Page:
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13 nights guided safari $1830 here




$ 1000 for 7 nights' half board in an en-suite room with 12 dives click here

$ 1505 for 7 nights luxury accommodation half board and 12 dives, a saving of $370 click here

Pay for 4 nights and stay for 7 at Fundu Lagoon one of Africa's top beach lodges - click here

See the Tanzania page to find out why you should go there



On Bimini Island (actually North and South Bimini Islands), you'll find fishing, diving, sailing and more. Bimini Island "is the true Island in the stream", perched at the edge of a sheer underwater cliff that falls thousands of feet into the blue abyss. The Gulf Stream rushes north, washing past Bimini Island, feeding and warming its coral reefs and serving as a watery highway for everything from marlin to mantas, dolphin to sea turtles. From Decemebr to April it is THE best place in the world to dive with Great Hammerhad sharks.
Its unique location coupled with a roguish history makes Bimini an Out Islands’ favourite diving and fishing frontier outpost. For Ernest Hemingway, it was love at first sight when he docked his boat, Pilar, at Bimini Island back in the 1930’s. He returned often after that, falling into the laid-back Bimini way of life that included swimming off the beach, snorkelling, trolling for monster game fish and yes, tossing back more than a few rums with the locals. 
Visitors today are offered the extraordinary chance to interact with wild Atlantic spotted dolphins that gather north of the island, casting flies for bonefish on the flats of The Bahamas Bank, kayaking to the legendary “Fountain of Youth” (a natural spring amid the mangrove mud that pumps lithium and sulphur) and scuba diving on wrecks, reefs, “off the wall” or atop the mysterious Bimini Road that some believe is remnants of a man-made causeway perhaps built by Atlantis’ own civil engineers. 
Bimini Islands have a fascinating history. As the closest Bahamian island to the U.S., Bimini served as a convenient offshore speakeasy and liquor store during prohibition. Rum runners stored their hooch both ashore and on a concrete Liberty ship called the Sapona that still rests where it grounded during a hurricane – it’s one of the Caribbean’s very best shallow-water wreck sites for snorkellers and divers.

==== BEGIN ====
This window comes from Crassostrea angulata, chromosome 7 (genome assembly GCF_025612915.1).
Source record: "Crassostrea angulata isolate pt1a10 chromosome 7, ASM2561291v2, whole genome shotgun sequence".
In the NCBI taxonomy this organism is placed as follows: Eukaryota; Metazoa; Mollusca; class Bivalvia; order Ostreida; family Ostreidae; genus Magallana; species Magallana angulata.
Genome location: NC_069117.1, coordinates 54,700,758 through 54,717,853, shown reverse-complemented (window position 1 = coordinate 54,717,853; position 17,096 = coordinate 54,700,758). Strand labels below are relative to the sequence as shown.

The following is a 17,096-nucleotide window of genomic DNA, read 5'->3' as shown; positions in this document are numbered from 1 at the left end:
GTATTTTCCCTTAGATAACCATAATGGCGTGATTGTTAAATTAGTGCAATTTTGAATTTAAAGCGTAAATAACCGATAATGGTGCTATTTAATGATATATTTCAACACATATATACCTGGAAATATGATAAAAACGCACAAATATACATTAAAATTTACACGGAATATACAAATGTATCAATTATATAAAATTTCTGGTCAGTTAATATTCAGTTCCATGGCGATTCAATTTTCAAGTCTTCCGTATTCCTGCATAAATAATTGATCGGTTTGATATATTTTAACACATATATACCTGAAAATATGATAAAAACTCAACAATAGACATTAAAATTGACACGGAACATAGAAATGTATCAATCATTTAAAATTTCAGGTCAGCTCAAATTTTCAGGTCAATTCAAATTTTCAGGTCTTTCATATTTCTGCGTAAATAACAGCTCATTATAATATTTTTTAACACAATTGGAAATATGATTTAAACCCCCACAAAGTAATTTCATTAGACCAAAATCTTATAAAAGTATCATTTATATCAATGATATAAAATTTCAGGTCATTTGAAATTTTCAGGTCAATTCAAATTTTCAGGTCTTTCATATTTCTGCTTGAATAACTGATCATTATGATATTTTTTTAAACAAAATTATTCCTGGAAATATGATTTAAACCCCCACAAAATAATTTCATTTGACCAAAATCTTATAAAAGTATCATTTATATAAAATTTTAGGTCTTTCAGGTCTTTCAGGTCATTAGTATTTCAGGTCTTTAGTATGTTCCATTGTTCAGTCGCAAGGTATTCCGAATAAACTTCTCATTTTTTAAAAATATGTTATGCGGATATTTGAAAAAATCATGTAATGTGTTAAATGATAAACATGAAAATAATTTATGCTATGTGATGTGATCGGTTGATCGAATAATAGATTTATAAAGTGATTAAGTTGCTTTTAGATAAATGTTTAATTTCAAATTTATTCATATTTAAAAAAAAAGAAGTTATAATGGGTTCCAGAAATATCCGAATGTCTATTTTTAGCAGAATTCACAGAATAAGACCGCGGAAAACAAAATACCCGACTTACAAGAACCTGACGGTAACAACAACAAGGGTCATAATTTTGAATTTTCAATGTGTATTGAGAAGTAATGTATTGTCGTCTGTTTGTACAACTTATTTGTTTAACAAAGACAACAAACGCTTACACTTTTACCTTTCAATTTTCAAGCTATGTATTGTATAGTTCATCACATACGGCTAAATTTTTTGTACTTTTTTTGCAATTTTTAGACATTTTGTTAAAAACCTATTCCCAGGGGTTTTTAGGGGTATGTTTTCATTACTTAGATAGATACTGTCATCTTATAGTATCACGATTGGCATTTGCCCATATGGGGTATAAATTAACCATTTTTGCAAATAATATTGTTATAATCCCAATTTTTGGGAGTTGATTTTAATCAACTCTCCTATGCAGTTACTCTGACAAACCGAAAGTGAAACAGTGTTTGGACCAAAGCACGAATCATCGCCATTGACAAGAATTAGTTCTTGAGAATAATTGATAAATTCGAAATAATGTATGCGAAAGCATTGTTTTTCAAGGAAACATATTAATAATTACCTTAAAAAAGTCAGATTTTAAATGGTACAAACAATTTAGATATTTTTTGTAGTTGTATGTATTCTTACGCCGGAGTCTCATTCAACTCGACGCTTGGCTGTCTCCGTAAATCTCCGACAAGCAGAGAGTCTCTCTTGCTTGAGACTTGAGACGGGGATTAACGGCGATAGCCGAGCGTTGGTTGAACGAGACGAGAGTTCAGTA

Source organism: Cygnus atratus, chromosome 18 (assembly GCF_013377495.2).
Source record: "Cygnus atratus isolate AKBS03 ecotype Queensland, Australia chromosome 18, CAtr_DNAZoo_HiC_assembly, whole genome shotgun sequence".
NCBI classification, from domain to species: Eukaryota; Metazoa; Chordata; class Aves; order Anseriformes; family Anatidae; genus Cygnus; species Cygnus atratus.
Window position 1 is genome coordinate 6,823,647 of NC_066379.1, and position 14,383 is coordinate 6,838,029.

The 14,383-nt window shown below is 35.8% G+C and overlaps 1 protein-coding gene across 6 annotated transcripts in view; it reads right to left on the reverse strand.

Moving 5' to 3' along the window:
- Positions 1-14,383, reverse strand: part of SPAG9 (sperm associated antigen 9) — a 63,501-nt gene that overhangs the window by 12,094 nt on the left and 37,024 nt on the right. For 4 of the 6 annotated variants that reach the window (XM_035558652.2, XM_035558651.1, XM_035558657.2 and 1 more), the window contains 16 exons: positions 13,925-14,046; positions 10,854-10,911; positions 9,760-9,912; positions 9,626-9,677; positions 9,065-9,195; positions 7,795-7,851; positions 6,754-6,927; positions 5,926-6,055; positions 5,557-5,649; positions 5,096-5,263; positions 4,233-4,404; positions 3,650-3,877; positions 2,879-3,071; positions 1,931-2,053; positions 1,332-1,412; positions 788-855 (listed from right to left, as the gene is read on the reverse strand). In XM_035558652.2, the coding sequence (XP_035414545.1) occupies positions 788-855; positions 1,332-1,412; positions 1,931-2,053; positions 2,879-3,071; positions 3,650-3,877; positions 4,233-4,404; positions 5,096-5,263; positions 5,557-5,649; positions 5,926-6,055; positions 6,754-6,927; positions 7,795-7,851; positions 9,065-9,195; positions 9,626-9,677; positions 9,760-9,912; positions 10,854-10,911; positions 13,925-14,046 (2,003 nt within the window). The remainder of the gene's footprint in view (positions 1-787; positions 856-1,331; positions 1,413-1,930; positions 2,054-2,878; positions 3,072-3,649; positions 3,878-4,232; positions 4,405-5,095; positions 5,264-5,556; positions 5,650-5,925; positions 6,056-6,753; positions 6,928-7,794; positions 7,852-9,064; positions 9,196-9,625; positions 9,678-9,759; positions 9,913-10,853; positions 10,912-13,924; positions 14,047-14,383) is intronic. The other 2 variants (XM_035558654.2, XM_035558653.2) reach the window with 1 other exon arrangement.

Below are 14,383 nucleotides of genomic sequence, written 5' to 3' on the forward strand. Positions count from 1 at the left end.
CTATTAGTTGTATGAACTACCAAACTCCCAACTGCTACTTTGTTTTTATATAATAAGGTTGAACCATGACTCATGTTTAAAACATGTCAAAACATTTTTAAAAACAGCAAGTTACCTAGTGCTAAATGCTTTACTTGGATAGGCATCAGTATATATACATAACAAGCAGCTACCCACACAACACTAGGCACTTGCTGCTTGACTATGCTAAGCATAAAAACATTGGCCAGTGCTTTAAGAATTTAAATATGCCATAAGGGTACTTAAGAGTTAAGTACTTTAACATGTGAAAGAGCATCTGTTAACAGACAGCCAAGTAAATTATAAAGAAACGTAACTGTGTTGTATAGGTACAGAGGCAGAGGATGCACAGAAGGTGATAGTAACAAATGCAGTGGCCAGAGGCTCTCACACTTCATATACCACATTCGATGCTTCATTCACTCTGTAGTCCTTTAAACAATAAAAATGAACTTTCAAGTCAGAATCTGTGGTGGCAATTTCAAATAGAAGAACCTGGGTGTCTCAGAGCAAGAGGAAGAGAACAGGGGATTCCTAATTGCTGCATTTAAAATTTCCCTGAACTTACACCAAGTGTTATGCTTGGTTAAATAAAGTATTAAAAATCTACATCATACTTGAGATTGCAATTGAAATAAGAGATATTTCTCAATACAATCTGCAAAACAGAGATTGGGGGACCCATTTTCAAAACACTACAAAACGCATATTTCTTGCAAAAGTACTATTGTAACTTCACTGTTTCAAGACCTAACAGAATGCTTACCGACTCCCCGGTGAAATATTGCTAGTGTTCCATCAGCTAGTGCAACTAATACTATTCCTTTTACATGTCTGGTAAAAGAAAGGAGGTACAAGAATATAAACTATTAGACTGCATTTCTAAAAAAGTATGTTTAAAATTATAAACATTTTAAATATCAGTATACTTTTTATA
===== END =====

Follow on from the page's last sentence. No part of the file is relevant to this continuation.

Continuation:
Hemingway lead the way for generations of fishermen, many of whom pilot their own boats the 50 miles across the Gulf Stream from Florida in order to follow in Papa’s bare footsteps and pit themselves against some of the world’s feistiest game fish. Beyond the fishing, diving and kayaking, Bimini offers both the quiet escape of empty beaches and the boisterous camaraderie of sportsmen gathering at the marinas after a successful day on the water in the hot sun. Menus at the local restaurants are, naturally, heavy on fresh seafood and Bahamian favourites like cracked conch to keep you fuelled up for further Bimini adventures.
Getting there

By plane 
United Airlines' regional carrier Silver Airways flies scheduled service to Bimini International Airport (BIM) out of Fort Lauderdale International Airport. Western Air offers convenient connections from Nassau's Lyndon Pindling International Airport (NAS) to Bimini International Airport (BIM). We can book these for you. Tropic Ocean Airways offers scheduled seaplane service from Sheltair, Fort Lauderdale International Airport. Flights to Bimini from South Florida only take about 20-25 minutes.

By Ferry 

Balearia Bahamas Express is now offering ferry service from Miami to North Bimini on Friday-Sunday. For more information and to book tickets, visit